What is Gamekeeper’s Thumb?
Gamekeeper’s thumb (or Skier’s thumb) is a condition wherein the ulnar collateral ligament (UCL) of the thumb is torn at the point where the thumb joins the hand at the metacarpal phalangeal joint (MCP). It is usually an acute, specific injury that occurs after a sudden fall or trauma, but can also occur as the result of chronic weakening of the UCL over time as the result of repetitive motion.
What causes Gamekeeper’s Thumb?
The primary cause of Gamekeeper’s thumb is a fall on the open hand, where the thumb is violently pushed away from the index finger. This results in the tearing of the UCL and the displacement of the bone, usually. It is also not uncommon for the tendon to tear entirely, and this often results in a Stener lesion, which is caused when another tendon interposes itself between the UCL and the bones of the thumb, which makes it impossible for the tendon to heal properly.
What are symptoms of Gamekeeper’s Thumb?
Symptoms are dependent upon how severe the tear of the UCL is, but usually include pain, swelling, tenderness and bruising around the injury. As a result of the UCL tear, patients also have great difficulty forming pinch grasps, which are reliant on the UCL to function. Pain may increase in chronic case if the thumb or joint are jarred or irritated as traumatic arthritis may develop.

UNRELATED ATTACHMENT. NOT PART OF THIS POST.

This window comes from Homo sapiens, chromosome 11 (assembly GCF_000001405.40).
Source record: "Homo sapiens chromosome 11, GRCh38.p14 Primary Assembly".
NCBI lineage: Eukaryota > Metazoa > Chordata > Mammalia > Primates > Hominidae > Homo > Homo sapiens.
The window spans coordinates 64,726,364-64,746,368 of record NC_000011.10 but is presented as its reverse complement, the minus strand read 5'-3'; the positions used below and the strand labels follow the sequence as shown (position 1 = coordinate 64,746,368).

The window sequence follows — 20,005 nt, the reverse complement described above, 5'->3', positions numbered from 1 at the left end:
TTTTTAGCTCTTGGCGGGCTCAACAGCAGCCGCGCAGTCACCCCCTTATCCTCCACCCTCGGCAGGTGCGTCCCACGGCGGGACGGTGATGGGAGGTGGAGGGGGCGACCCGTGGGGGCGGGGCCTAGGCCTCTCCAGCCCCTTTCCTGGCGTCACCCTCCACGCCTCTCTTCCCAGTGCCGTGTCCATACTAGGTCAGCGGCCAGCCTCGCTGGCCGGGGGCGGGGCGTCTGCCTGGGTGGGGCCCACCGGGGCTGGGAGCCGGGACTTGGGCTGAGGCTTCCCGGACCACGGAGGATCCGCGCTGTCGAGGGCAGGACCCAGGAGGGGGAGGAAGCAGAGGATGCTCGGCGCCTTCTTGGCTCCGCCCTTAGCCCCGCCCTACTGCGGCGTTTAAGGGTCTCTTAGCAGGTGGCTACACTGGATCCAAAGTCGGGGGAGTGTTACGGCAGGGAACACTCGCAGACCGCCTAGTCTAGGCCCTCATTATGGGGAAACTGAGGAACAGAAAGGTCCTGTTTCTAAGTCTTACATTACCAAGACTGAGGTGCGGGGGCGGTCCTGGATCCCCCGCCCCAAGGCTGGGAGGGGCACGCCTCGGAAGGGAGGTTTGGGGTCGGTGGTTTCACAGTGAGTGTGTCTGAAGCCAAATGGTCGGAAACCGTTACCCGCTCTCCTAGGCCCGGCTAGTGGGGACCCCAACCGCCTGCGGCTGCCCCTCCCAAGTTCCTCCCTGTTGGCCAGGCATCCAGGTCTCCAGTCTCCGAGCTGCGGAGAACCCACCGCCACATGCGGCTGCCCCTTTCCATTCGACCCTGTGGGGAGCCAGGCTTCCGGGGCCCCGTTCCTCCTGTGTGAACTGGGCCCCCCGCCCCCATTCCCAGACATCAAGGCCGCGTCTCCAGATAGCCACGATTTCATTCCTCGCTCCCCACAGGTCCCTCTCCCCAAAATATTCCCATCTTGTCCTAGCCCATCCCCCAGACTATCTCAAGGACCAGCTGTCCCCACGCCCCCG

How to diagnose Gamekeeper’s Thumb.
An injury of this type should be seen by a doctor as soon as possible, at which point it will be determined whether or not the injury is simply a sprain or a greater injury. During clinical exam the stability of the joint will be tested. X-rays of the thumb will look for fractures. Additionally an MRI usually is ordered to ascertain the severity of the tear.
Non-surgical treatment of Gamekeeper’s Thumb.
If the injury is not severe enough to require surgery, a period of immobilization will be necessary to allow the strained ligament time to heal. Following 4-6 weeks of splinting, it is important that you begin a regimen of movement therapy and exercise in order to regain full mobility.
Surgical treatment of Gamekeeper’s Thumb.
If the tendon has been completely torn, or if a Stener lesion is present on MRI, surgery is the best possible method of treatment for Gamekeeper’s thumb. The doctor will proceed with surgery, which is minimally invasive, and may require the use of a pin to anchor the ligament to the bone. It is important to undergo surgery as soon as possible after the injury, if it is required, as the longer you wait, the less likely the joint will respond to the surgery as it may develop traumatic arthritis.
How can Dr. Knight help you with Gamekeeper’s Thumb?
Working in sports medicine, Dr. Knight is very familiar with this type of injury and is well versed in its treatment. Upon ascertaining the severity of your case, he will proceed in the manner most appropriate in order to bring your hand back to full use.
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